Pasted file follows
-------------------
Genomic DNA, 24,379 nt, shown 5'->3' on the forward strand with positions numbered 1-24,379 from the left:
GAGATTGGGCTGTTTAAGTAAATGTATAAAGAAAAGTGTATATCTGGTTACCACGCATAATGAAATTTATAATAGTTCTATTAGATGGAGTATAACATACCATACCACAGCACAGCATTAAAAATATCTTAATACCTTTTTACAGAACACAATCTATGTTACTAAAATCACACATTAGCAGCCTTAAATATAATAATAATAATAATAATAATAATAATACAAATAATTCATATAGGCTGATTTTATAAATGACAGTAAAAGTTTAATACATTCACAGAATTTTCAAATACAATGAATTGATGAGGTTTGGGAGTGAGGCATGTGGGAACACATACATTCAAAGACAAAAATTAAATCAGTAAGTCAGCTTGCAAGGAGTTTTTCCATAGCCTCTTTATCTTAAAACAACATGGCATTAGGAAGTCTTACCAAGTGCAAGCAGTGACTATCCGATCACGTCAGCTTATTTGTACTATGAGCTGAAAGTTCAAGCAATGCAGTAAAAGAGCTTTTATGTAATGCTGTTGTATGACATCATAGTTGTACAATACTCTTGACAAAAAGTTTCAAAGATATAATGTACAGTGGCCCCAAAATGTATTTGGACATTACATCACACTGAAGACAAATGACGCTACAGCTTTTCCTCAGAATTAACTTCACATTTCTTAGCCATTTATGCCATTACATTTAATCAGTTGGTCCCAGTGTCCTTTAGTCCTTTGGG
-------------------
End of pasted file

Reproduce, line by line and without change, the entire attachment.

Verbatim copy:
Genomic DNA, 24,379 nt, shown 5'->3' on the forward strand with positions numbered 1-24,379 from the left:
GAGATTGGGCTGTTTAAGTAAATGTATAAAGAAAAGTGTATATCTGGTTACCACGCATAATGAAATTTATAATAGTTCTATTAGATGGAGTATAACATACCATACCACAGCACAGCATTAAAAATATCTTAATACCTTTTTACAGAACACAATCTATGTTACTAAAATCACACATTAGCAGCCTTAAATATAATAATAATAATAATAATAATAATAATACAAATAATTCATATAGGCTGATTTTATAAATGACAGTAAAAGTTTAATACATTCACAGAATTTTCAAATACAATGAATTGATGAGGTTTGGGAGTGAGGCATGTGGGAACACATACATTCAAAGACAAAAATTAAATCAGTAAGTCAGCTTGCAAGGAGTTTTTCCATAGCCTCTTTATCTTAAAACAACATGGCATTAGGAAGTCTTACCAAGTGCAAGCAGTGACTATCCGATCACGTCAGCTTATTTGTACTATGAGCTGAAAGTTCAAGCAATGCAGTAAAAGAGCTTTTATGTAATGCTGTTGTATGACATCATAGTTGTACAATACTCTTGACAAAAAGTTTCAAAGATATAATGTACAGTGGCCCCAAAATGTATTTGGACATTACATCACACTGAAGACAAATGACGCTACAGCTTTTCCTCAGAATTAACTTCACATTTCTTAGCCATTTATGCCATTACATTTAATCAGTTGGTCCCAGTGTCCTTTAGTCCTTTGGG